Use: The experience of beginning to use their new product.
Ask: Seeking support and looking for answers to product problems.
Engage: Initiating and participating i9n conversations with and around the brand.

McDavid suggested that marketers can support each of those stages by focusing your video content on optimising audience reach in the discovery and exploration phases; concentrating on the depth of information offered during the explore and buys stages; and building positive customer relationships through the use, ask and engage phases.


Forrester's customer lifecycle, supported by the three pillars of video

Not only does this technique help ensure you are delivering relevant video content to the right customers at the right time, but is also allows you to actively guide your customers through the cycle. “You can actually use each individual stage of the lifecycle to vector people around,” said McDavid. You might move into the engaged stage and want to vector somebody back into the exploration or the buy stage.”

He continued: “I think we’re very used to thinking about video operating squarely in the reach quadrant and as part of discovery. I think that’s a hangover from the TV-centric view. But actually, online video is offering opportunities for you to spread video further throughout the lifecycle as you move around.”

The customer lifecycle

In the discovery stage you need to ensure your video is offering broad reach and broad appeal; search is king. McDavid suggests promoting your videos with catchy descriptions and optimising them for search with tags and keywords. Think of YouTube as your new search engine. Here, you can supplement your own YouTube channel with paid search video advertising.

Videos focusing on the explore stage need to balance entertainment with practicality; you want content that people will be drawn to and enjoy, but that also offers practical information and will help nudge them through to the next stage of the cycle. Product demos are something to think about here, while remembering that heightening reach is still a critical factor. 

Online video can support the buy stage brilliantly. “Interactivity is unlocking opportunities here,” McDavid said. Integrating online video with your ecommerce platform with in-video transactions is just one such example. If, however, interactive video is not suitable or attainable for your particular business, concentrate on using the completion and engagement data to identify leads within the audience.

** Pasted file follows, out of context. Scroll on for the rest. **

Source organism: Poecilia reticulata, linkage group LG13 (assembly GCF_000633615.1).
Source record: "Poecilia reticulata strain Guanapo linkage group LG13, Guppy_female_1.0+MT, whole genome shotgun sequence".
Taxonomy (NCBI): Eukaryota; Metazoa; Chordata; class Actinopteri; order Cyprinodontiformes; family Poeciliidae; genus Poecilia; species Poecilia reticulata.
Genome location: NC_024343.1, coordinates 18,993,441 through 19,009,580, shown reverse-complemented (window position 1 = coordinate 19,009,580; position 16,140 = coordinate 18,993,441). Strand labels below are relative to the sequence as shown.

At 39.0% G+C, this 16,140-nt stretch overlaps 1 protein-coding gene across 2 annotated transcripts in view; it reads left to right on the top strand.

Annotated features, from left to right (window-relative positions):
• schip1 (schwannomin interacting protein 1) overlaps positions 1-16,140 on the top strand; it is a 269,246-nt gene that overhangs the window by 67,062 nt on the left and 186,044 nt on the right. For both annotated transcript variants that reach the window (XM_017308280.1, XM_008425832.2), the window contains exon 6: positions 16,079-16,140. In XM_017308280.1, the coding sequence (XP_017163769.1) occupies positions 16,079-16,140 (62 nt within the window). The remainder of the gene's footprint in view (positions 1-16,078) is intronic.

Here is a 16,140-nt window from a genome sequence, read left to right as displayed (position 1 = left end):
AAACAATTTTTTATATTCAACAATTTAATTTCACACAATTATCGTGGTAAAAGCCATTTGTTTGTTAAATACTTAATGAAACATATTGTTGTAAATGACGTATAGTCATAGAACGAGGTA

The use stage is when brands can help customers unlock the value of their purchase. How-to videos have a long life as they offer relevant, useful and in-depth information about specific products and allow the customer to get more value from their purchase. “This type of content helps marketers move beyond a campaign mind set into something that is more long-lasting and long-term,” said McDavid. “This is the first stage where you’re really trying to build a relationship with your customers so this kind of content is great for sparking discussions.” It’s also a good stage at which to vector the customer through to another stage – for example by featuring supplementary products and upselling.

Reaching the ask stage of the lifecycle, customers want easily accessible, comprehensive answers to their product related problems. Companies which know the key challenges that their customers face and the most common questions they get asked can really make use of videos here – answering them on film. The viewing figures for this kind of content won’t be colossal, but that’s not important. Making sure people have the resources they need to self-serve, if and when they require them, is key to building your relationship with them and keeping them in the cycle.

Social is a great space in which to use video in the engage stage. This kind of short-form, social and sharable content is going to generate high engagement rates. People want to watch this kind of content, that mixes utility with entertainment, and they want to share it. Short-form social video is the most consumed type of video online, as mentioned above, meaning that there is great opportunity here. “Content that’s seeded in these kind of short-form social video platforms is also a great way to vector people back to other stages of the customer lifecycle,” noted McDavid.